Pictures from Senegal

Sunday, June 6

Phone Etiquette

It’s time to discuss the use of cell phones in Senegal. The device is basically the same. There are different versions of Nokia and Samsung products, with exceptions including the use of French language settings and the ability to utilize two different sim cards, from two different providers, simultaneously attached to the same device. Yes, this means there are two different send buttons when you wish to make a call. Which phone number/ sim card/ stock of credit do you wish to use for this call?

What’s lacking from this picture is the sense of phone etiquette. When someone calls, they barely greet you (in comparison to in person African culture where you will greet someone with no less than 2 minutes of formalities). There is no idle chit chat… conversations are directly to the point- almost insultingly- and then there is an abrupt disconnect and the call is over. Part of this could be the structure of the language, where there is no room for politeness or niceties. Senegalese rarely say please (I actually have no idea how to say that in Wolof) or thank you, and it took me months to learn how to say “you’re welcome” (and again I’m the only person I’ve ever heard use it). But the other reason for the abrupt nature is the cost of credit.

Phone credit is a staple, but not necessarily a cheap one. Where in the states a majority of the population uses calling plans in which we have a specified amount of contracted minutes (rounded up each time we burn them), Africa uses as prepaid method. You purchase the phone and the sim card, then you purchase small cards with which you reload your sim card with credit. CFA is purchased, loaded onto the sim card, and deducted based on seconds used for each phone call or 20 CFA for a text (100 CFA for international texts). Occasionally there is bonus day, where you receive 50% additional value of credit if you refill on that day. But I digress. Back to the issue of etiquette...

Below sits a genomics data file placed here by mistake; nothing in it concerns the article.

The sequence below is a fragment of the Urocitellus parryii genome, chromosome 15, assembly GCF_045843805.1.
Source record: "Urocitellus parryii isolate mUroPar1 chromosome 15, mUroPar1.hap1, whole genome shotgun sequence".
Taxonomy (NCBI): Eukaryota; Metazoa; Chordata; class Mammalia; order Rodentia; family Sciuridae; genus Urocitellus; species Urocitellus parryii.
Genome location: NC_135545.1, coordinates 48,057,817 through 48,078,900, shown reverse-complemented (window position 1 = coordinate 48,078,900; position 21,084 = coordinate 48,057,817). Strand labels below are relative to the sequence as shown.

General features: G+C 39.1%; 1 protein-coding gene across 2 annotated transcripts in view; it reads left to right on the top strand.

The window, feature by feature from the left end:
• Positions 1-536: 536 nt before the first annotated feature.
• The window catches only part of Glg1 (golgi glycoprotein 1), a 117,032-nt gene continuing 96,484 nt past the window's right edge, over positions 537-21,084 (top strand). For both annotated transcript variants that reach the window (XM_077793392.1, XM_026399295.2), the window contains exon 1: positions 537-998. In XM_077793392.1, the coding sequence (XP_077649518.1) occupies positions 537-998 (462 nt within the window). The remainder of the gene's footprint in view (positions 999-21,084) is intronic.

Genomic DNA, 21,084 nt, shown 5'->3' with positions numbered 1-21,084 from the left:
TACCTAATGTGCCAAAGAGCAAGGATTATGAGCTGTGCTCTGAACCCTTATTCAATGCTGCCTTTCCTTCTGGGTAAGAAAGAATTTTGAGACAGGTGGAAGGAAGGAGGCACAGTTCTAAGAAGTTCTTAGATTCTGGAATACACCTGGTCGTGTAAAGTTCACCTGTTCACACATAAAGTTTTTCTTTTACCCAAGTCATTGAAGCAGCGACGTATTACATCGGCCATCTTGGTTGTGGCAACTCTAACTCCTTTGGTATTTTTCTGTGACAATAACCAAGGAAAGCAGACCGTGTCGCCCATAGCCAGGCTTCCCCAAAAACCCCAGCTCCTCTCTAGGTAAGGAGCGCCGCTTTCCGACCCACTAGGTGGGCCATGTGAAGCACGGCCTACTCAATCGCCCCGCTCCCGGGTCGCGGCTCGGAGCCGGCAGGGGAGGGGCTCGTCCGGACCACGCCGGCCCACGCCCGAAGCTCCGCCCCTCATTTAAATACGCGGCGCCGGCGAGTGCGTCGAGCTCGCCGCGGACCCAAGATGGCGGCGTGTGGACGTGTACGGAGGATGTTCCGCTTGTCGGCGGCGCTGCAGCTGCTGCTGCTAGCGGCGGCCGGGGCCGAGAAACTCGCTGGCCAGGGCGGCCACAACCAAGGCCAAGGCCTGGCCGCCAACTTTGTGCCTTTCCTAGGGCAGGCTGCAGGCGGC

There is another whole topic of missed calls. At home, if that person was stored in my contact list, it means our relationship is such that I’d call them back. But if not, I’d just leave it. I’d operate under the guise that if it is important enough to the other party, they will call back. Here, it’s never a matter of importance… it’s about using phone credit. People will call, letting the phone ring once and then immediately hang up. They assume the person receiving the call has more phone credit (and money) and will happily call them back on their own dime (or CFA, if you will). Me, with my pretty white skin that says I’m made of money, I get a lot of these "beeps" as their called.

At first I didn’t want to let anyone down, so I'd call back the people whose numbers were stored in my phone. But generally, I found they were merely demonstrating to a friend or relative that they knew an American who couldn’t speak French or Wolof and was gullible enough to call back. Thus, I adopted the “they’ll call back” mantra. And it seems to work, the beeping has subsided. As time progresses I still get them from time to time, but people I communicate with regularly have had discussions with me about my version of phone etiquette.

First, I chose not to fight the lack long greetings because it’s generally uncomfortable to me anyway. But I did explain that it is rude to make someone else pay when you want to talk, so beeping is out of the question and I will not be responding to them. Ever. And that to call without a purpose is a waste of my time. I explain that if I’m in a meeting my phone is on vibrate so as not to disturb the flow of the meeting… and therefore I will not answer calls during said meeting either. Should my friends need me, but I haven’t answered the phone, they can text me the purpose of their call. I have no problems texting back, provided it does not interrupt the meeting. Or, if needed, I will return their call when I am free again. And lastly, I took the route of saying that it is impolite to abruptly hang up the call without warning. Perhaps the other party had more they wished to communicate… and thus more credit is wasted in calling back than waiting a few seconds to say goodbye. I also may have exaggerated in saying there is bad luck in not saying goodbye to someone. To not wish them a good day is to assure that something bad will happen to them on that day. And while this may not be entirely true, it does seem to have worked.

And now my friends and work partners call when they need something; we discuss it quickly and then say our goodbyes. They text when I am unreachable. And some of them have even caught on to the ease of texting the entire conversation. Say all you need to say in one quick note. Done. The Senegalese seem to respond well to the logic that texting uses less credit than a phone call. And since texting has caught on so well with my family, as a quick means of communicating where I'm going and when I'll be home, it was a huge relief when I was able to take it one step further and notify them of my whereabouts via Skype (Bamm! No credit necessary).

In conclusion, little by little I am leaving my mark on Senegal. Even if it's only one phone call at a time, the majority of my phone interactions have significantly improved in quality. And dare I say cost as well?

No comments:

Post a Comment